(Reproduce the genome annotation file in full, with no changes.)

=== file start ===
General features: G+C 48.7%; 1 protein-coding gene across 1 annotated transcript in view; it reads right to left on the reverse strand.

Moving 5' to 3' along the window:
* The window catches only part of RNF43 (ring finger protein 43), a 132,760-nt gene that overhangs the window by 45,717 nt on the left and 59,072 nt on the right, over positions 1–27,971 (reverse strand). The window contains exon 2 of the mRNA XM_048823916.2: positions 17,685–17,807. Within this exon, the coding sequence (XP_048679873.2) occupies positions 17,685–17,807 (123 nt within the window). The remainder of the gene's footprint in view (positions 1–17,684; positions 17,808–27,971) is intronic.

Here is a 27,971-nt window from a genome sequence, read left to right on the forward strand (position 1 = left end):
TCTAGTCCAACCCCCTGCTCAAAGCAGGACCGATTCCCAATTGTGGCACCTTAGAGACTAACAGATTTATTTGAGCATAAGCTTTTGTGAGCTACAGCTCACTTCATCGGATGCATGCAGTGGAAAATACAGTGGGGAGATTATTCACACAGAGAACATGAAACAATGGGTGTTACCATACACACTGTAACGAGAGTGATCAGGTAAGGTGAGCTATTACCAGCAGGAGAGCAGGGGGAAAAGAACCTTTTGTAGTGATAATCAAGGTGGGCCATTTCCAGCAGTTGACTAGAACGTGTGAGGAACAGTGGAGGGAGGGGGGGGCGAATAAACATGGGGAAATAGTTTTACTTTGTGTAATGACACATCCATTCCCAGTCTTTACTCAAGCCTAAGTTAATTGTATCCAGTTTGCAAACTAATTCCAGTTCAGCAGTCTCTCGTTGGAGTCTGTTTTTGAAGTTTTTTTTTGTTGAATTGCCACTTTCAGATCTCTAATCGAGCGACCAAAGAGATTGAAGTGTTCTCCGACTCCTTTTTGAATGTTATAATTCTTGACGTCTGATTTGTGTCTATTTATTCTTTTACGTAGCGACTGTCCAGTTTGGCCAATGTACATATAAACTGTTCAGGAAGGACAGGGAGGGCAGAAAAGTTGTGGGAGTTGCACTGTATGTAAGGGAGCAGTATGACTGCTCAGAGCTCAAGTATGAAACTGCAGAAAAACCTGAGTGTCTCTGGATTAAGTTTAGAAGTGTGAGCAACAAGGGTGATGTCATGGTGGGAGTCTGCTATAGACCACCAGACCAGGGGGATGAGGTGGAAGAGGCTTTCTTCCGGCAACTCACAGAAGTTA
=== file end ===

General features: G+C 48.7%; 1 protein-coding gene across 1 annotated transcript in view; it reads right to left on the reverse strand.

Moving 5' to 3' along the window:
* The window catches only part of RNF43 (ring finger protein 43), a 132,760-nt gene that overhangs the window by 45,717 nt on the left and 59,072 nt on the right, over positions 1–27,971 (reverse strand). The window contains exon 2 of the mRNA XM_048823916.2: positions 17,685–17,807. Within this exon, the coding sequence (XP_048679873.2) occupies positions 17,685–17,807 (123 nt within the window). The remainder of the gene's footprint in view (positions 1–17,684; positions 17,808–27,971) is intronic.

Here is a 27,971-nt window from a genome sequence, read left to right on the forward strand (position 1 = left end):
TCTAGTCCAACCCCCTGCTCAAAGCAGGACCGATTCCCAATTGTGGCACCTTAGAGACTAACAGATTTATTTGAGCATAAGCTTTTGTGAGCTACAGCTCACTTCATCGGATGCATGCAGTGGAAAATACAGTGGGGAGATTATTCACACAGAGAACATGAAACAATGGGTGTTACCATACACACTGTAACGAGAGTGATCAGGTAAGGTGAGCTATTACCAGCAGGAGAGCAGGGGGAAAAGAACCTTTTGTAGTGATAATCAAGGTGGGCCATTTCCAGCAGTTGACTAGAACGTGTGAGGAACAGTGGAGGGAGGGGGGGGCGAATAAACATGGGGAAATAGTTTTACTTTGTGTAATGACACATCCATTCCCAGTCTTTACTCAAGCCTAAGTTAATTGTATCCAGTTTGCAAACTAATTCCAGTTCAGCAGTCTCTCGTTGGAGTCTGTTTTTGAAGTTTTTTTTTGTTGAATTGCCACTTTCAGATCTCTAATCGAGCGACCAAAGAGATTGAAGTGTTCTCCGACTCCTTTTTGAATGTTATAATTCTTGACGTCTGATTTGTGTCTATTTATTCTTTTACGTAGCGACTGTCCAGTTTGGCCAATGTACATATAAACTGTTCAGGAAGGACAGGGAGGGCAGAAAAGTTGTGGGAGTTGCACTGTATGTAAGGGAGCAGTATGACTGCTCAGAGCTCAAGTATGAAACTGCAGAAAAACCTGAGTGTCTCTGGATTAAGTTTAGAAGTGTGAGCAACAAGGGTGATGTCATGGTGGGAGTCTGCTATAGACCACCAGACCAGGGGGATGAGGTGGAAGAGGCTTTCTTCCGGCAACTCACAGAAGTTA